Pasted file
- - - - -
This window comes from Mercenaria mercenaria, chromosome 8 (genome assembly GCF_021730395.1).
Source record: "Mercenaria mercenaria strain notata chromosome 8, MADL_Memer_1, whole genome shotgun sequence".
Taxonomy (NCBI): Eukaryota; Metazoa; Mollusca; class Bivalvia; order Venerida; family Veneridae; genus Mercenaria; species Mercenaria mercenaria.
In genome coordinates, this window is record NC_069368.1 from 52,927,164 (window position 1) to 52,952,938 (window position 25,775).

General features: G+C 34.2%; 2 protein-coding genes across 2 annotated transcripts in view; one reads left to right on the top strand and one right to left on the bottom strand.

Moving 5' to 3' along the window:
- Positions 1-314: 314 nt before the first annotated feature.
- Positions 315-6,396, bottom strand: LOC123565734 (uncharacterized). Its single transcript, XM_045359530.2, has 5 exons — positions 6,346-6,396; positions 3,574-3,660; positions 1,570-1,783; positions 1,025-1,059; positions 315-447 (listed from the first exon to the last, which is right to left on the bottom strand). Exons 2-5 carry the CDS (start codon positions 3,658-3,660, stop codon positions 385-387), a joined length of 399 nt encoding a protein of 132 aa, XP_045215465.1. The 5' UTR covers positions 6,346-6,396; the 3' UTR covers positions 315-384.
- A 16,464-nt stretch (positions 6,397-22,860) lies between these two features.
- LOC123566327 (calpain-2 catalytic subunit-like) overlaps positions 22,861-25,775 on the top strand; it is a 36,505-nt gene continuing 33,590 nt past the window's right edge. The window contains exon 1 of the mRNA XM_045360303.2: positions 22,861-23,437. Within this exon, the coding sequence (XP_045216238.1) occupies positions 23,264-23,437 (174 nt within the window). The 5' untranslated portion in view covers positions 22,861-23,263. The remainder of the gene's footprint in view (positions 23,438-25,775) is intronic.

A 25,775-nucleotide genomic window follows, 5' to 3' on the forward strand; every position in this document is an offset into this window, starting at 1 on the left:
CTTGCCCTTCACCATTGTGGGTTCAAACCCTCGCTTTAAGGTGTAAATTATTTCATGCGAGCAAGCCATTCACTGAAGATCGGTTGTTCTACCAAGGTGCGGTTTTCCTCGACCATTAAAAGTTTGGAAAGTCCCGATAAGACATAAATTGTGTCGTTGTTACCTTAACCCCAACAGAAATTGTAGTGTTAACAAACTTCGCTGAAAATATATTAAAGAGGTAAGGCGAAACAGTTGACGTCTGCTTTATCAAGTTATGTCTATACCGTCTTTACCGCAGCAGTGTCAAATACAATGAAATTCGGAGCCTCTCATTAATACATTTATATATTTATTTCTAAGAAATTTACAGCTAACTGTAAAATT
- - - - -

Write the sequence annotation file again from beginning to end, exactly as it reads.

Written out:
This window comes from Mercenaria mercenaria, chromosome 8 (genome assembly GCF_021730395.1).
Source record: "Mercenaria mercenaria strain notata chromosome 8, MADL_Memer_1, whole genome shotgun sequence".
Taxonomy (NCBI): Eukaryota; Metazoa; Mollusca; class Bivalvia; order Venerida; family Veneridae; genus Mercenaria; species Mercenaria mercenaria.
In genome coordinates, this window is record NC_069368.1 from 52,927,164 (window position 1) to 52,952,938 (window position 25,775).

General features: G+C 34.2%; 2 protein-coding genes across 2 annotated transcripts in view; one reads left to right on the top strand and one right to left on the bottom strand.

Moving 5' to 3' along the window:
- Positions 1-314: 314 nt before the first annotated feature.
- Positions 315-6,396, bottom strand: LOC123565734 (uncharacterized). Its single transcript, XM_045359530.2, has 5 exons — positions 6,346-6,396; positions 3,574-3,660; positions 1,570-1,783; positions 1,025-1,059; positions 315-447 (listed from the first exon to the last, which is right to left on the bottom strand). Exons 2-5 carry the CDS (start codon positions 3,658-3,660, stop codon positions 385-387), a joined length of 399 nt encoding a protein of 132 aa, XP_045215465.1. The 5' UTR covers positions 6,346-6,396; the 3' UTR covers positions 315-384.
- A 16,464-nt stretch (positions 6,397-22,860) lies between these two features.
- LOC123566327 (calpain-2 catalytic subunit-like) overlaps positions 22,861-25,775 on the top strand; it is a 36,505-nt gene continuing 33,590 nt past the window's right edge. The window contains exon 1 of the mRNA XM_045360303.2: positions 22,861-23,437. Within this exon, the coding sequence (XP_045216238.1) occupies positions 23,264-23,437 (174 nt within the window). The 5' untranslated portion in view covers positions 22,861-23,263. The remainder of the gene's footprint in view (positions 23,438-25,775) is intronic.

A 25,775-nucleotide genomic window follows, 5' to 3' on the forward strand; every position in this document is an offset into this window, starting at 1 on the left:
CTTGCCCTTCACCATTGTGGGTTCAAACCCTCGCTTTAAGGTGTAAATTATTTCATGCGAGCAAGCCATTCACTGAAGATCGGTTGTTCTACCAAGGTGCGGTTTTCCTCGACCATTAAAAGTTTGGAAAGTCCCGATAAGACATAAATTGTGTCGTTGTTACCTTAACCCCAACAGAAATTGTAGTGTTAACAAACTTCGCTGAAAATATATTAAAGAGGTAAGGCGAAACAGTTGACGTCTGCTTTATCAAGTTATGTCTATACCGTCTTTACCGCAGCAGTGTCAAATACAATGAAATTCGGAGCCTCTCATTAATACATTTATATATTTATTTCTAAGAAATTTACAGCTAACTGTAAAATT